Tautology

dovlatov socks

“Dovlatov: I prefer being alonе, / but with somebody next to me.” Image courtesy of SPBsocks. This pair of socks sells for 370 rubles or approximately €5.

Petersburg fashionistas with a snobbish vibe have an additional option available to them: socks emblazoned with quotations by local writers. Socks of this sort have recently gone on sale at SPBsocks, where you will find Joseph Brodsky socks, Fyodor Dostoevsky socks, and Sergei Dovlatov socks.

One of the Dovlatov socks proclaims outright, “I prefer being alone.”

There thus won’t be any more questions to the second sock, whether it is at large under the bed or lost during the wash.

“Dovlatov is the most popular. The recent anniversary, the unveiling of the monument to him in Petersburg, and the 1980 fads have all benefited the writer. We have chosen ironic, edgy quotations. You don’t get anywhere nowadays without a little controversy. Breaking the mold increases sales,” acknowledges Svetlana Suetova, founder of SPBsocks, an online designer sock store, which also runs a showroom in the Golytsin Loft at Fontanka Embankment, 20.

Source: Delovoi Peterburg

____________________

Regardless of whether one is a writer or a reader, one’s task consists first of all in mastering a life that is one’s own, not imposed or prescribed from without, no matter how noble its appearance may be. For each of us is issued but one life, and we know full well how it all ends. It would be regrettable to squander this one chance on someone else’s appearance, someone else’s experience, on a tautology—regrettable all the more because the heralds of historical necessity, at whose urging a man may be prepared to agree to this tautology, will not go to the grave with him or give him so much as a thank-you.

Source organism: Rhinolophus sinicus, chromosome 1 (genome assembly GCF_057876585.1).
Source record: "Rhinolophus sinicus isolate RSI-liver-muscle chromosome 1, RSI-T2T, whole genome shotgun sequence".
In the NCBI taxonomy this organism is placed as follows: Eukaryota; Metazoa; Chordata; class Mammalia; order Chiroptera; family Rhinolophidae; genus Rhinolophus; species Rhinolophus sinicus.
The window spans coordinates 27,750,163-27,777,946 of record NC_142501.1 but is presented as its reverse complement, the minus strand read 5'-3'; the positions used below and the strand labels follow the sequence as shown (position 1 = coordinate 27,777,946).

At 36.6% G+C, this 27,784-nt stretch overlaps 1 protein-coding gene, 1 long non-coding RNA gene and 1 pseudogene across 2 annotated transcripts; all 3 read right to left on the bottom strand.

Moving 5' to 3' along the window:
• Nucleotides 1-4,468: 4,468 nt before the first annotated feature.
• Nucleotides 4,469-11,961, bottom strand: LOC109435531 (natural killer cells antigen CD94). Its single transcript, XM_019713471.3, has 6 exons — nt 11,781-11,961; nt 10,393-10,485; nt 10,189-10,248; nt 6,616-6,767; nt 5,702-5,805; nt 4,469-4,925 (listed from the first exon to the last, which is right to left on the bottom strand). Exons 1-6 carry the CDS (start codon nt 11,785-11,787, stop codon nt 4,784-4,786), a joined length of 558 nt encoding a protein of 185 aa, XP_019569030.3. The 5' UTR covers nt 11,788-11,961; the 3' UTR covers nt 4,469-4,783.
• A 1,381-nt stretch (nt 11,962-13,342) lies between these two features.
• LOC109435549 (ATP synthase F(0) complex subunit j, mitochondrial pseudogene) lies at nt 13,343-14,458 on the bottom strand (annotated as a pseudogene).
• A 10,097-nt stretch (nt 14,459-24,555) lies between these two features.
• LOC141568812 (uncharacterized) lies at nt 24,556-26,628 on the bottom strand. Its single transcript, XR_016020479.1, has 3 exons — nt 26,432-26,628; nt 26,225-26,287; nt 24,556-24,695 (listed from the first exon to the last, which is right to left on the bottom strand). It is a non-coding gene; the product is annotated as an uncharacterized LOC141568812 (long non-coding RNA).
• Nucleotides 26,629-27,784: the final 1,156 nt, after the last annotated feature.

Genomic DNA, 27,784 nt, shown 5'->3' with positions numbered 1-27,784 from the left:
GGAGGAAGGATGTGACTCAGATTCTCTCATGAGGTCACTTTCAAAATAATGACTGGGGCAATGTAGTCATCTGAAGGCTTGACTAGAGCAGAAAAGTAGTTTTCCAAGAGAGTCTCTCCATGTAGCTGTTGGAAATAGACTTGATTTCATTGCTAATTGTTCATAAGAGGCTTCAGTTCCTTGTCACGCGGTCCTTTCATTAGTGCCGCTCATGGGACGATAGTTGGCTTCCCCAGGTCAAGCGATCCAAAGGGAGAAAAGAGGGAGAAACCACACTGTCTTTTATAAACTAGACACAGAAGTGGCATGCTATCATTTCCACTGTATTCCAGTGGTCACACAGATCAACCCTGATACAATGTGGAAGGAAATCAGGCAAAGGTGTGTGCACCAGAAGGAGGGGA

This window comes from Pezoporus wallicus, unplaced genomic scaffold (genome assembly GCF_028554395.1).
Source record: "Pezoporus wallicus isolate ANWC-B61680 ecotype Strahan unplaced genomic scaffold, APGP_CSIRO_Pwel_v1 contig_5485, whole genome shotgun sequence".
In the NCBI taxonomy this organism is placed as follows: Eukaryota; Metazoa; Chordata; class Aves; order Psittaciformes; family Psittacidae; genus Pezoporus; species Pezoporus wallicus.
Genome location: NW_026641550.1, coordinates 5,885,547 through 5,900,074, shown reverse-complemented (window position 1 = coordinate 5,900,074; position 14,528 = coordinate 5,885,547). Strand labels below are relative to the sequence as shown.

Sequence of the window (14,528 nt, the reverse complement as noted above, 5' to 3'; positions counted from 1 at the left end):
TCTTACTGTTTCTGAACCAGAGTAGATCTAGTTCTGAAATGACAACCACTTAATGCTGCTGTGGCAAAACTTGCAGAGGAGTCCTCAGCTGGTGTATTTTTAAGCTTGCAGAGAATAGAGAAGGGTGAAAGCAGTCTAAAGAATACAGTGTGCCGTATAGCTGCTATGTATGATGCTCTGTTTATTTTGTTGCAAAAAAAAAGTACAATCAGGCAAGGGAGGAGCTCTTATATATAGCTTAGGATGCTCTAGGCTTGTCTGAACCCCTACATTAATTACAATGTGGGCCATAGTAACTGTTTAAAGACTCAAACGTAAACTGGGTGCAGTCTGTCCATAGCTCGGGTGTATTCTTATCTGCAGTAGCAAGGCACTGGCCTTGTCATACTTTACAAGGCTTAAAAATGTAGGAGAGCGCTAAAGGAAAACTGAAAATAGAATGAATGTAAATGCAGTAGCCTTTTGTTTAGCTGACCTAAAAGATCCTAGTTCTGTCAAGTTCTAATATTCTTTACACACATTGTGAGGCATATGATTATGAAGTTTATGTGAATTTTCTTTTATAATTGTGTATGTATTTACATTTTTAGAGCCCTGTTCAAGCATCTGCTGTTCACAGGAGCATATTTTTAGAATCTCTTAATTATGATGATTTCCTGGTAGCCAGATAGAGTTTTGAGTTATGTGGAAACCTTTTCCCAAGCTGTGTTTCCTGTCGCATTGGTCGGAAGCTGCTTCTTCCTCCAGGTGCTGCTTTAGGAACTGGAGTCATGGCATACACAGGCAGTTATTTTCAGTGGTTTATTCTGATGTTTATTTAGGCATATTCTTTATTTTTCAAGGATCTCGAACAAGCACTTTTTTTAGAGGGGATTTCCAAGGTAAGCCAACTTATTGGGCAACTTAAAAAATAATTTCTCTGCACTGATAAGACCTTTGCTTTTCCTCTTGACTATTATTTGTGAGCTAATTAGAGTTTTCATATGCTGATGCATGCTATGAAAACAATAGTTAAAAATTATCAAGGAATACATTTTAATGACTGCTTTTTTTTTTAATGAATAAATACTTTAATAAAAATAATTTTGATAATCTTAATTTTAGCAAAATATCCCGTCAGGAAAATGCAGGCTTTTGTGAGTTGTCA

[…]

The philosophy of the state, its ethics—not to mention its aesthetics—are always “yesterday.” Language and literature are always “today,” and often—particularly in the case where a political system is orthodox—they may even constitute “tomorrow.” One of literature’s merits is precisely that it helps a person to make the time of his existence more specific, to distinguish himself from the crowd of his predecessors as well as his like numbers, to avoid tautology—that is, the fate otherwise known by the honorific term “victim of history.” What makes art in general, and literature in particular, remarkable, what distinguishes them from life, is precisely that they abhor repetition. In everyday life you can tell the same joke thrice and, thrice getting a laugh, become the life of the party. In art, though, this sort of conduct is called “cliché.”

Excerpted from Joseph Brodsky, “Nobel Lecture,” December 8, 1987, trans. Barry Rubin. Source: Nobelprize.org

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Another End of an Era: Pinta Shot Bar to Close in Central Petersburg

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Pinta Shot Bar on Stremyannaya Street in Central Petersburg

In the last ten or fifteen some years, signs of the city’s extinction have been coming hot and heavy, tumbling into view one after another. A few more years, and there will be nothing left of the late-Soviet and perestroika-era Leningrad/post-perestroika Petersburg where we misspent so many years of our youth and felt perfectly at home, despite the fact the ex-capital of All the Russias could never be described as homely. TRR

* * * * *

One of Petersburg’s Oldest Shot Bars to Close on Stremyannaya Street
Bumaga
June 27, 2017

One of Petersburg’s oldest shot bars [ryumochnaya], located at 22 Stremyannaya Street, is closing. [Known officially as Pinta or “The Pint,”] it has been in operation for over thirty years.

Sources at the bar confirmed the bar’s impending closure to us, but refrained from revealing the rationale behind the decision. According to unconfirmed reports, the establishment has been purchased by a third party. It will close on Sunday.

Urban legend has it the shot bar on Stremyannaya was frequented during different periods by writers Sergei Dovlatov and Joseph Brodsky, and rock musician Mike Naumenko, since it was near the popular so-called Saigon Café. Historian Lev Lurye told Bumaga that Brodsky and Dovlatov were unlikely to have visited the bar. It opened in the mid 1980s, after both had emigrated from the Soviet Union.

Translated by the Russian Reader. Thanks to Ksenia Astafieva for the heads-up. Photo courtesy of Foursquare and Ksenia N.

No Poet Is Illegal, No Poem Is Extremist

Poet Alexander Byvshev. Photo courtesy of OVD Info
Poet Alexander Byvshev. Photo courtesy of OVD Info

New Criminal Charges Filed against Ex-Schoolteacher Alexander Byvshev